Komodo National Park (Indonesian: Taman Nasional Komodo) is a national park in Indonesia located within the Lesser Sunda Islands in the border region between the provinces of East Nusa Tenggara and West Nusa Tenggara. The park includes the three larger islands Komodo, Padar and Rinca, and 26 smaller ones, with a total area of 1,733 km2 (603 km2 of it land). The national park was founded in 1980 to protect the Komodo dragon, the world’s largest lizard. Later it was dedicated to protecting other species, including marine species. In 1991 the national park was declared a UNESCO World Heritage Site.
Komodo National Park has been selected as one of the New7Wonders of Nature. The waters surrounding Komodo island contain rich marine biodiversity. Komodo islands is also a part of the Coral Triangle, which contains some of the richest marine biodiversity on Earth.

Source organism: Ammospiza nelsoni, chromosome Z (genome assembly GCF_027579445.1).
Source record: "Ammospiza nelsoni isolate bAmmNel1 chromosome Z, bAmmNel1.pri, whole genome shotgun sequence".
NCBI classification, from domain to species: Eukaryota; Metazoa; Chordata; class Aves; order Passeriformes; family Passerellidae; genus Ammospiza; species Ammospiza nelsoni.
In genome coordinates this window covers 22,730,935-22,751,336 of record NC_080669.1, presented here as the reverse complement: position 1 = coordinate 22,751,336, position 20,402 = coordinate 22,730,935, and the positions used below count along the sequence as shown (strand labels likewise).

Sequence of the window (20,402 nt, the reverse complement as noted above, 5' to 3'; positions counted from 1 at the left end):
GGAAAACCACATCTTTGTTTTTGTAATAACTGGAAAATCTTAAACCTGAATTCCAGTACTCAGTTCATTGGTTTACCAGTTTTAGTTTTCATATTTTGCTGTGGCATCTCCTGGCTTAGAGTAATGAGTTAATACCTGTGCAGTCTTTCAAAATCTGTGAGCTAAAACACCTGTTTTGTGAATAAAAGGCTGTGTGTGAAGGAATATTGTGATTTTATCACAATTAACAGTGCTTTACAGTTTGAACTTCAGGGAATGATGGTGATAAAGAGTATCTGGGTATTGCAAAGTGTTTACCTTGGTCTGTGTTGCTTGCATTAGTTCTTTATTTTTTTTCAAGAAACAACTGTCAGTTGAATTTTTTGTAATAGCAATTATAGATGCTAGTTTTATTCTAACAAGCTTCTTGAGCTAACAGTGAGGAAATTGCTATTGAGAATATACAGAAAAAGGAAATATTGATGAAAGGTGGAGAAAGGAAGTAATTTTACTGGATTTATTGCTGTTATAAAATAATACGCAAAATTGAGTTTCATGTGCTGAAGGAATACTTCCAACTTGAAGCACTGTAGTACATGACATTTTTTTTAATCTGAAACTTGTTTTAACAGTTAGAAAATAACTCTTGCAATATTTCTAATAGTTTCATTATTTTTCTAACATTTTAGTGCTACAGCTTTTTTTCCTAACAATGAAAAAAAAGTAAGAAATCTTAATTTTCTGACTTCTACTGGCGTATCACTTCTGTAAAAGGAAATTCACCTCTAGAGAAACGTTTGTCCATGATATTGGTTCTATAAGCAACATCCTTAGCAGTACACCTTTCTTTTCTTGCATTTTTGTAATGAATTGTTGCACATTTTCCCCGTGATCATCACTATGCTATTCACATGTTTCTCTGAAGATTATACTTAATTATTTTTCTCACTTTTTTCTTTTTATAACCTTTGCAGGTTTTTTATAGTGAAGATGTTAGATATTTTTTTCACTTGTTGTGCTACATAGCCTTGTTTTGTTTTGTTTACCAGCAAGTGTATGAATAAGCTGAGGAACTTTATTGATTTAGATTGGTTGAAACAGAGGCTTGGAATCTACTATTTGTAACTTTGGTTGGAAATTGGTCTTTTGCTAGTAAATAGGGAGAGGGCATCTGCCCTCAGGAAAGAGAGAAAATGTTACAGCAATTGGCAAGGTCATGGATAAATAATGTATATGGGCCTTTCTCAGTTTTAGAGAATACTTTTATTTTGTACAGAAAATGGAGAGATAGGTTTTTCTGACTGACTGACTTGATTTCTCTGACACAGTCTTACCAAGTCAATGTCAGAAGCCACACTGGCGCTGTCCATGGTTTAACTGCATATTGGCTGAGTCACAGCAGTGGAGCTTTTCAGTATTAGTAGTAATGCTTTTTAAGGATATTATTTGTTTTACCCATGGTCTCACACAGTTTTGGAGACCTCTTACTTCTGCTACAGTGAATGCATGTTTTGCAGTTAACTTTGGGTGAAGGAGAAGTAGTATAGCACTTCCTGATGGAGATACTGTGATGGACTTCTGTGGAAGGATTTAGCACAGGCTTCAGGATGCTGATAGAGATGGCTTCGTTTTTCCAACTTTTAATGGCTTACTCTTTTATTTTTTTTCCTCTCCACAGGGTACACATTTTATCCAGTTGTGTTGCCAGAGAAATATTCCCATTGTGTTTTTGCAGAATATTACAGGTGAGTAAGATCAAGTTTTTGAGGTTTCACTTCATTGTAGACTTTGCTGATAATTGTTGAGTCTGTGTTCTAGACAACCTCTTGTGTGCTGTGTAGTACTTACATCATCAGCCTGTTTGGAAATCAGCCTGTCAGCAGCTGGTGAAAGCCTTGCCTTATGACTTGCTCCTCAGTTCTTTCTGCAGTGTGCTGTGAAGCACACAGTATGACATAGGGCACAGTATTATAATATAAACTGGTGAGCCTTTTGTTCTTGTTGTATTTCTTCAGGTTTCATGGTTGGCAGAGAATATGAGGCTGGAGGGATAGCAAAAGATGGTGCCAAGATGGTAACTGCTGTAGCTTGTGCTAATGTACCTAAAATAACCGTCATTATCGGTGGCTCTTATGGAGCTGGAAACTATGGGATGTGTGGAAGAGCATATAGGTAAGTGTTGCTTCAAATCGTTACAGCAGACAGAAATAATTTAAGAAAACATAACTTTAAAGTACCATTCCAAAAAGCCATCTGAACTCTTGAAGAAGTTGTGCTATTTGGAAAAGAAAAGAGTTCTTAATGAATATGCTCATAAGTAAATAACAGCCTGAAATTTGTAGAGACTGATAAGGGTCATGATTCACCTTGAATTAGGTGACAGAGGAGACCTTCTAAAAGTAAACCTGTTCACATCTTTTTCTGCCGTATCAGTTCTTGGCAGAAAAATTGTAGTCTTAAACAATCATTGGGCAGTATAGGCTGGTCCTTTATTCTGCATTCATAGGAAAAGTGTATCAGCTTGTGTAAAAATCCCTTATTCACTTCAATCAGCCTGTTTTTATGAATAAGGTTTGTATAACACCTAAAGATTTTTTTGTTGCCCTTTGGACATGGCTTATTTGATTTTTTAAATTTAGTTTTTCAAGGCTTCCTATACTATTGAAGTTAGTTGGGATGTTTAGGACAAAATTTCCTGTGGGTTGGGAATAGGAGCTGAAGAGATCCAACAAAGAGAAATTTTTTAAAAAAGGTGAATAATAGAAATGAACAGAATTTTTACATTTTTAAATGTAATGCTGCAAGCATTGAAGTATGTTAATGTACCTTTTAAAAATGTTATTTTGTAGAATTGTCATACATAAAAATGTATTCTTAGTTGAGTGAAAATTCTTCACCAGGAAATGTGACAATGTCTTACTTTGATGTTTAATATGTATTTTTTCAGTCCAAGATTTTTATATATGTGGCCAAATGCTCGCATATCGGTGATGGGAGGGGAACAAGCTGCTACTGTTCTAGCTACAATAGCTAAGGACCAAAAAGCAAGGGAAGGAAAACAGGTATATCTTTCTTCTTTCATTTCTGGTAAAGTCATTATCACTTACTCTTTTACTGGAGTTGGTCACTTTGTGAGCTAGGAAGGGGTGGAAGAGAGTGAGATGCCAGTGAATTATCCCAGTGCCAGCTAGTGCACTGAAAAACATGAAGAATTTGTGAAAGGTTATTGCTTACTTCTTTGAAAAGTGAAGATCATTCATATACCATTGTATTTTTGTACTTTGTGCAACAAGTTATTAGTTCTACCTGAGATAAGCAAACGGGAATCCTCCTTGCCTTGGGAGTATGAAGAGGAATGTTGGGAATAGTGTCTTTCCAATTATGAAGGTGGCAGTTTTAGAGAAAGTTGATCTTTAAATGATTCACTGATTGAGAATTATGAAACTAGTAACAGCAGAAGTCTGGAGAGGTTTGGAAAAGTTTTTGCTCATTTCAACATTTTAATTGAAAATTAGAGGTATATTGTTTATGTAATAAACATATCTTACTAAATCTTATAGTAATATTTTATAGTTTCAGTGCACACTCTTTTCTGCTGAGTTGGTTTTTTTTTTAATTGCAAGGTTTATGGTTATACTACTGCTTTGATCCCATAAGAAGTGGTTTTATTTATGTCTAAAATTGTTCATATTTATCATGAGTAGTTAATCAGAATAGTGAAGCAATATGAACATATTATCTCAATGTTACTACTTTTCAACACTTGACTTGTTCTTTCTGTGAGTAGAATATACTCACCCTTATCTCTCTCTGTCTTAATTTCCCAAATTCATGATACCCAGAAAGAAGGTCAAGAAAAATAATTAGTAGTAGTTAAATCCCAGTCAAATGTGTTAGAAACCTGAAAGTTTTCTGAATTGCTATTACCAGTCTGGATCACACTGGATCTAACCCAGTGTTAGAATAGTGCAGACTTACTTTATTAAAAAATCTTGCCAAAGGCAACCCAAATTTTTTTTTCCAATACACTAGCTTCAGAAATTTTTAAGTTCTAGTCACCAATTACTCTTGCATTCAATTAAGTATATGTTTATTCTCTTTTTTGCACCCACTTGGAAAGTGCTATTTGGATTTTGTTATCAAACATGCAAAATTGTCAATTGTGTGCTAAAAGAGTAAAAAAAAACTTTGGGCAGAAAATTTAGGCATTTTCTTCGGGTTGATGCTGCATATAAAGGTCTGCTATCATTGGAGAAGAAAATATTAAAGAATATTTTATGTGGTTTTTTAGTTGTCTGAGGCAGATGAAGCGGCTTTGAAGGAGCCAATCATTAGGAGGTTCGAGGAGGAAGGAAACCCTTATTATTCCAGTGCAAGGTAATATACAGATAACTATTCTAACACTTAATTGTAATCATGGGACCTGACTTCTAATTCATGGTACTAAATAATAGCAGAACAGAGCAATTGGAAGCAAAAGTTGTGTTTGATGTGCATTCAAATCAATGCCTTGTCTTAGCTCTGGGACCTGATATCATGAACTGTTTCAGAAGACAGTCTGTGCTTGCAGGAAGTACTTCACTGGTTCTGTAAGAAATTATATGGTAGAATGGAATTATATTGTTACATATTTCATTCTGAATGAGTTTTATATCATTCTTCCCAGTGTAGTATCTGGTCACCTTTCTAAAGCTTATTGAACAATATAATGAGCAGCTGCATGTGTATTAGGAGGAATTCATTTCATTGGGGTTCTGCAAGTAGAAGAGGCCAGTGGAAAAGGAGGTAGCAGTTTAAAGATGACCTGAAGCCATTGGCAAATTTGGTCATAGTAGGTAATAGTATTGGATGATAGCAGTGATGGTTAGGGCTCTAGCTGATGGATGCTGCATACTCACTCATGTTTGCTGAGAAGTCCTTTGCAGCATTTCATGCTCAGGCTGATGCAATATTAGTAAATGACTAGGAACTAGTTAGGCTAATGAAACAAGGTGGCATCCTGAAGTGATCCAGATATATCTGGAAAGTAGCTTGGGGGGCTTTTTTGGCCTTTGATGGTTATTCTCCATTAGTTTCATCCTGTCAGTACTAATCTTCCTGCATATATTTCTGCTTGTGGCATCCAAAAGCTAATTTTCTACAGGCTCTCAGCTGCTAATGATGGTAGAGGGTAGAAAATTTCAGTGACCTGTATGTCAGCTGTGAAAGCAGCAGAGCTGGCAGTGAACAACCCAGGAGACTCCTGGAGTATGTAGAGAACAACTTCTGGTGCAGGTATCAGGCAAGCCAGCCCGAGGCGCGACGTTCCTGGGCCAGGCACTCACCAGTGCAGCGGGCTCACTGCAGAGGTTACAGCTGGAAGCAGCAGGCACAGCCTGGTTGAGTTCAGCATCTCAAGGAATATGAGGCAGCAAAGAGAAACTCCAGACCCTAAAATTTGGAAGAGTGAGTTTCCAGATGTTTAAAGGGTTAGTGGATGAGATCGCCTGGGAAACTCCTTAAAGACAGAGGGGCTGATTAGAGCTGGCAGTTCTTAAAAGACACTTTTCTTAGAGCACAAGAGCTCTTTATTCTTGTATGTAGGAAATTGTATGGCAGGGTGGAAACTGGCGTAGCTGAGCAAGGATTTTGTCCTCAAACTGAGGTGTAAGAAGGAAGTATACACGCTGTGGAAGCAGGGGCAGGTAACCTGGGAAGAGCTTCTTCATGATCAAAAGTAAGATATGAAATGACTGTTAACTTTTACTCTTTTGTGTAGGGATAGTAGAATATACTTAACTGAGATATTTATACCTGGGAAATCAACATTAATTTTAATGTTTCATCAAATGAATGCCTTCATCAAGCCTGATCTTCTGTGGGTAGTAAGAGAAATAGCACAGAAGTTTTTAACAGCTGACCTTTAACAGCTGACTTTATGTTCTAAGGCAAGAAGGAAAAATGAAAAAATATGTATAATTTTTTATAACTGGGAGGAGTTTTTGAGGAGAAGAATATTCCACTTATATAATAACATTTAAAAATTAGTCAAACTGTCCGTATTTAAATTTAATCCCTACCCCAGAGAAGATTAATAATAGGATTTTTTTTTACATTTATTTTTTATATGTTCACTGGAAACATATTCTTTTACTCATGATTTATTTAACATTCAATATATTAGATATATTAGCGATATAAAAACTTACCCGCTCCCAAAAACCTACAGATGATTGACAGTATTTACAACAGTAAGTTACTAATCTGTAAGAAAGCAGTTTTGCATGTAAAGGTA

Komodo National Park comprises three islands—Komodo Island, Padar Island, and Rinca Island—and numerous surrounding smaller islands.
Komodo National Park is dedicated to providing a natural habitat for, and conservation of, the ancient and rare Komodo Dragon (Varanus komodoensis). The park’s importance is acknowledged by global organizations such as UNESCO, who classified it as a UNESCO World Heritage Site in 1991. Not only that, WWF and Conservation International have recognized the place as a global conservation priority area. And last but not least is the park’s status as one of the New7Wonders of Nature, which has established its global significance.
Komodo Dragons can only be found on five islands in the whole world, four of which are part of the national park, plus the nearby Flores Island in East Nusa Tenggara. According to scientists, this particular species has managed to survive for millions of years, making it one of the oldest species that still exists today.
Extending beyond land, the underwater species in the area is also impressive. In fact, the park has more that 50 world-class dive sites to explore, offering something for beginners to expert divers alike. Divers can almost be guaranteed an encounter with rare exotic species, from neon tropical fish to sea turtles, sponges to sea cucumbers. Many of the exquisite species of coral and fish can also be observed just by lazily floating about on the water with a snorkel.